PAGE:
Here is link for access: https://doi.org/10.1016/j.ypmed.2020.106406.  

Thursday, January 14, 2021

Effects of Graduating during Economic Downturns on Mental Health: New paper

I have a new paper with Ang Li (reseachgate here) just published in Annals of Epidemiology looking at the effects of graduating during economic downturns on mental health.

We found that graduating during a time of increased unemployment is not good for either short-term mental health or long-term mental health. The scarring effect is particularly pronounced for men, people who don't receive government payments, and people with only vocational or secondary qualification.

People with higher education seem to do better and graduating during downturns had less of a lasting effect.



This study examined the effects of economic downturns at the time of graduation on short-term and long-term mental health of graduates.


Using a large longitudinal dataset whose respondents graduated from their highest level of education between 2001 and 2018 in Australia, the study investigated the effects of initial labor market conditions on psychological distress measures, quality-of-life mental health scales, and diagnoses of depression or anxiety since graduation.


Evidence suggests the presence of a scarring effect of graduating during a recession on the mental health of young adults, particularly significant and persistent for men. Higher unemployment rates at graduation were associated with increased risks of high psychological distress and diagnoses of depression or anxiety, and lower levels of social functioning and mental well-being among men lasting over a decade. The psychological effect was largely driven by young adults with vocational or secondary qualifications or receiving no government allowance at graduation.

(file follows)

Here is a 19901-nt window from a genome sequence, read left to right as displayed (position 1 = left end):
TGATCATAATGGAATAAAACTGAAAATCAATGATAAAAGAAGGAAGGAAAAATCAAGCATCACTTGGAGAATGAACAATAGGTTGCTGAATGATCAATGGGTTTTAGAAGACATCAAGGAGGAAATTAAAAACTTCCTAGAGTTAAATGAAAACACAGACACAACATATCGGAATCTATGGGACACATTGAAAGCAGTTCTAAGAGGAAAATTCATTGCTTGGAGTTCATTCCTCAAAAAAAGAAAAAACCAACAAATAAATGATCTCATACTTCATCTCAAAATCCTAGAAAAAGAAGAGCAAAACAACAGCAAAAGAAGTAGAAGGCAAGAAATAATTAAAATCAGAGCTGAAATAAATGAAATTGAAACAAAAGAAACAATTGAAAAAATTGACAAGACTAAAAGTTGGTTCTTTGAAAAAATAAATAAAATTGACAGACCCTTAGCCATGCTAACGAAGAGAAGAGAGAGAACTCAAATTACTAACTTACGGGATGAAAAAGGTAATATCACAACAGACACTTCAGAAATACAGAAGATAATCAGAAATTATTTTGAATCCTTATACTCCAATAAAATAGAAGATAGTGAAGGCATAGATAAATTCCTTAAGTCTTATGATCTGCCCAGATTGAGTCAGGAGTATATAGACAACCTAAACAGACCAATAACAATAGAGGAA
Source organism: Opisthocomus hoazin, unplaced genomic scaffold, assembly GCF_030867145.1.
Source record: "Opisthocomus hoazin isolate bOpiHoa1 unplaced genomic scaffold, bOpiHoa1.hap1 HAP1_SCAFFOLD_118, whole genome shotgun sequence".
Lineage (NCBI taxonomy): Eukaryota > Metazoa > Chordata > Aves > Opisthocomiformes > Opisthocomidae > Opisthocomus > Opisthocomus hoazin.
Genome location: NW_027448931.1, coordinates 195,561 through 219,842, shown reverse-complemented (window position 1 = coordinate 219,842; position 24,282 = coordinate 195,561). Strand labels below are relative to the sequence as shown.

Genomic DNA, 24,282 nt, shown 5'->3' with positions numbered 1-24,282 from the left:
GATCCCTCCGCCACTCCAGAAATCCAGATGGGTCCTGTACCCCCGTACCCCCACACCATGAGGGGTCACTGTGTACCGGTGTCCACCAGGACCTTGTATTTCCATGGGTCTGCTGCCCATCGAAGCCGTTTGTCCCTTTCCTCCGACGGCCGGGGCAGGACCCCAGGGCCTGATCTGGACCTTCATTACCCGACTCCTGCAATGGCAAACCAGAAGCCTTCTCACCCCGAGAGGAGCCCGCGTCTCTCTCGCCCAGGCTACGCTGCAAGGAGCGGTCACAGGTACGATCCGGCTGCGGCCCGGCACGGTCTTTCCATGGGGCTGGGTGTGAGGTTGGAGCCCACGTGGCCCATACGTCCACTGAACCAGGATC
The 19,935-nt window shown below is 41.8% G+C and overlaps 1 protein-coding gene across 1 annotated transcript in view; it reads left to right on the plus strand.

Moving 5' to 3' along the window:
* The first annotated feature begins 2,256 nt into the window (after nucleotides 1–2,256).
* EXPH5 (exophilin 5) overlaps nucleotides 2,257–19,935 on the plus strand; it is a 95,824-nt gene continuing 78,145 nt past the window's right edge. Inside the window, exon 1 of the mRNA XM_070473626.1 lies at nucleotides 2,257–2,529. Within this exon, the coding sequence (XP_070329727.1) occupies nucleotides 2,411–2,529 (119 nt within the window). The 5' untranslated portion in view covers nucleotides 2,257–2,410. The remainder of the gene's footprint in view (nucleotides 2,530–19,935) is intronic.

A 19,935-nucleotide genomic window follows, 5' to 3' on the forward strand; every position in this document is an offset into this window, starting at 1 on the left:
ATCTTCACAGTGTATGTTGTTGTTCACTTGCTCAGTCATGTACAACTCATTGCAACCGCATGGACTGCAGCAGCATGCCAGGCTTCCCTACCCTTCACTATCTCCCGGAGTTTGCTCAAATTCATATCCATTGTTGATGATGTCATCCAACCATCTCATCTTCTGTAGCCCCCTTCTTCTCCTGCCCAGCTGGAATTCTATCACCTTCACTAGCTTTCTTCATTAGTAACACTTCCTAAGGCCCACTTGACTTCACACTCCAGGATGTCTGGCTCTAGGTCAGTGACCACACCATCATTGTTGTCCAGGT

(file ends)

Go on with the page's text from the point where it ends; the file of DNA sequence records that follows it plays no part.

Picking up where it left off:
Policies should consider the psychological effect of graduating during recessions and focus particularly on vulnerable groups who are susceptible to adverse labor market conditions, such as graduates who are in cyclically sensitive occupations and have less or no work benefits and social protection. 

The full article can be found herehttps://authors.elsevier.com/a/1cOsO3k7xFjOxS

Thursday, November 19, 2020

Vaccine Sentiments and Under-vaccination: New Paper

New paper out co-authored with Ang Li on the issue of vaccine hesitancy and under-vaccination that looks at the factors associated with vaccine attitudes (very strongly agree with vaccines to very strongly disagree with vaccines) and vaccine behaviours around the MMR vaccine (full dosage, partial dosage, no dosage).  And the consistency between factors associated with attitudes and behaviours, showing when practical barriers impede the translation of positive vaccine attitudes into full uptake. 

Title: “Vaccinesentiments and under-vaccination: Attitudes and behaviour around Measles,Mumps, and Rubella vaccine (MMR) in an Australian cohort



The study aimed to examine the consistency in factors associated with attitudes towards vaccination and MMR vaccination status.


Using the nationally representative Longitudinal Study of Australian Children matched with the Australian Childhood Immunisation Register, 4,779 children were included from 2004-2005 to 2010–11. Different MMR vaccine dosages and general attitude towards vaccination were modelled individually with multinomial logit regressions, controlling for demographic, socioeconomic, and health related factors of the children and their primary carers.


The group with non-vaccination and negative attitudes was characterised by more siblings and older parents; the group with under-vaccination but positive attitudes was characterised by younger parental age; and the group with under-vaccination and neutral attitudes was characterised by less socioeconomically advantaged areas. The presence of parental medical condition(s), being private or public renters, and higher parental education were associated with under-vaccination but not with attitudes towards vaccination, whilst parental religion was associated with attitudes towards vaccination but not reflected in the vaccine uptake.